Factors influencing travel and tourism consumer behaviour

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Factors influencing travel and tourism consumer behaviour
Brits love to travel. (Flying Colours Ltd/Photodisc/Getty Images)

The factors that influence consumer behaviour in travel and tourism fall into two categories: economic and social. Economic drivers include the state of the economy, the necessity of the general public to travel and innovation and competition in the sector. Social factors include the use of the Internet, fashion and patriotism. The travel and tourism sector may experience expansion during an economic down turn or contraction during economic expansion. The reaction of the general public to external factors means that the travel industry does n ot strictly follow the regular economic cycle.

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Economy

When global or local economies are under threat from recessions, people start to save money and spend less. The UK's Civil Aviation Authority keeps track of passenger volumes at UK airports. They noted a steep drop in travel from a 2007 peak in passenger numbers. That drop continued until 2011, when they recorded a slight rise in overall passenger numbers. This recovery continued through 2012. This pattern mirrors the 2008-2012 recession in the general economy.

Business travel

The Civil Aviation Authorities passenger numbers study highlighted an interesting trend in business travel. General UK passenger numbers increased in 2011 and 2012, but only because tourist journeys increased. Business travel continued to fall. If the general economy is improving, then you would expect business travel to rise in line with the economy and at the same pace, or slightly ahead of tourist travel. this indicates that business priorities have shifted. Businesses are now able to complete communication via the Internet. Salesmen stress the importance of face-to-face communication over written methods. However, teleconferencing now makes face to face sales contacts possible without travel.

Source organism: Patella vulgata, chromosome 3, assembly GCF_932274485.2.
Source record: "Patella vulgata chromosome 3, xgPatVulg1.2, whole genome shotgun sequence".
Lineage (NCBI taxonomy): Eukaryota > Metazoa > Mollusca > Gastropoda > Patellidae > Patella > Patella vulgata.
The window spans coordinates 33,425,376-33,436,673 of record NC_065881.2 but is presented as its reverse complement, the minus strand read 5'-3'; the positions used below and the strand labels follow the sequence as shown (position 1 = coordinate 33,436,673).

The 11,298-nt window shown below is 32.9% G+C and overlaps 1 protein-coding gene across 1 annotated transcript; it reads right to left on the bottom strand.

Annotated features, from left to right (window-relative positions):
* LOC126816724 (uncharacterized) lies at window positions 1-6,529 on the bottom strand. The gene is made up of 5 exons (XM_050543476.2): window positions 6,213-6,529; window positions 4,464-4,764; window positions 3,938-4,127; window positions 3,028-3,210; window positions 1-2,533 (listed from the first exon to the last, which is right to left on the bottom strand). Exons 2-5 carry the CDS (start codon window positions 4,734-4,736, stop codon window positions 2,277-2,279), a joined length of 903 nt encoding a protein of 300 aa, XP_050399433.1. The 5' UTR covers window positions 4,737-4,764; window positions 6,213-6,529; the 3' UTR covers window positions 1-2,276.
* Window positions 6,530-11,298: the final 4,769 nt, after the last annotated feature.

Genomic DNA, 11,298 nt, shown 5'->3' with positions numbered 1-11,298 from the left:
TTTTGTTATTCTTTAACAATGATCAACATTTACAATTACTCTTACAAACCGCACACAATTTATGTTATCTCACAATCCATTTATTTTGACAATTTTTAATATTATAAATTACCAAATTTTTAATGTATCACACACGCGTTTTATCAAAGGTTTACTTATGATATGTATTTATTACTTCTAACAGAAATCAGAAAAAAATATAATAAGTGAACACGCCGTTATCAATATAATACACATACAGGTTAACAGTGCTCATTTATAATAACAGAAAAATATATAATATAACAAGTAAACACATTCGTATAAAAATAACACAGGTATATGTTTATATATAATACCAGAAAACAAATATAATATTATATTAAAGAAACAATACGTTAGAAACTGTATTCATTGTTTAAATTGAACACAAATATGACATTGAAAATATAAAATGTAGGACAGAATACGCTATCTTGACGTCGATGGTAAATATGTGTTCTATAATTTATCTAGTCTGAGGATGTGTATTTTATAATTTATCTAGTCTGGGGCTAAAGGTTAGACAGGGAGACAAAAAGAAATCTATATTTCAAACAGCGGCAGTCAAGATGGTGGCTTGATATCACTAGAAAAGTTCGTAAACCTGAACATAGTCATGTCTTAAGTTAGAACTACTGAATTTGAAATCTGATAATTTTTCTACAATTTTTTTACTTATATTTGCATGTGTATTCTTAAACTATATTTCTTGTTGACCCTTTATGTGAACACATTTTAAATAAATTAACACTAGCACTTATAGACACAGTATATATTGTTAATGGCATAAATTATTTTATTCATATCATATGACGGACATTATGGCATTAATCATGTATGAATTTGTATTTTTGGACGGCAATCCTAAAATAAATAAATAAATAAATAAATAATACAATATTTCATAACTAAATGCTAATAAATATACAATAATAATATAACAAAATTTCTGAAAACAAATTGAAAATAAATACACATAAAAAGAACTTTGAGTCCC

Currencies

The 2008 recession did not only reduce the British appetite for foreign travel because of decreased economic activity and unemployment. The corresponding sharp drop in the pound made foreign holidays more expensive to book and also made it harder to take enough cash to ensure an enjoyable holiday. This, however, did not result in Britons going without a holiday. Instead, they switched to holidaying within the UK. The gradual recovery in the strength of the pound in 2011 and 2012 may explain the return of the UK holidaymaker to the overseas market.

Economic disconnect

Tourism is a non-essential expense which would usually make it a lagging indicator in the economy. That means it is likely to grow later than the economy in general. However, 2011 unemployment figures and CAA tourist passenger numbers show that travel and tourism managed to pull itself out of recession earlier than the general economy. Unemployment continued to increase in 2013, but tourist passenger numbers consolidated their 2011 gains by continuing to improve, growing by 4% in 2012. This shows that social factors and competitive pricing in the travel industry started to have greater influence over travel consumers' decision making than the state of the economy or job security.

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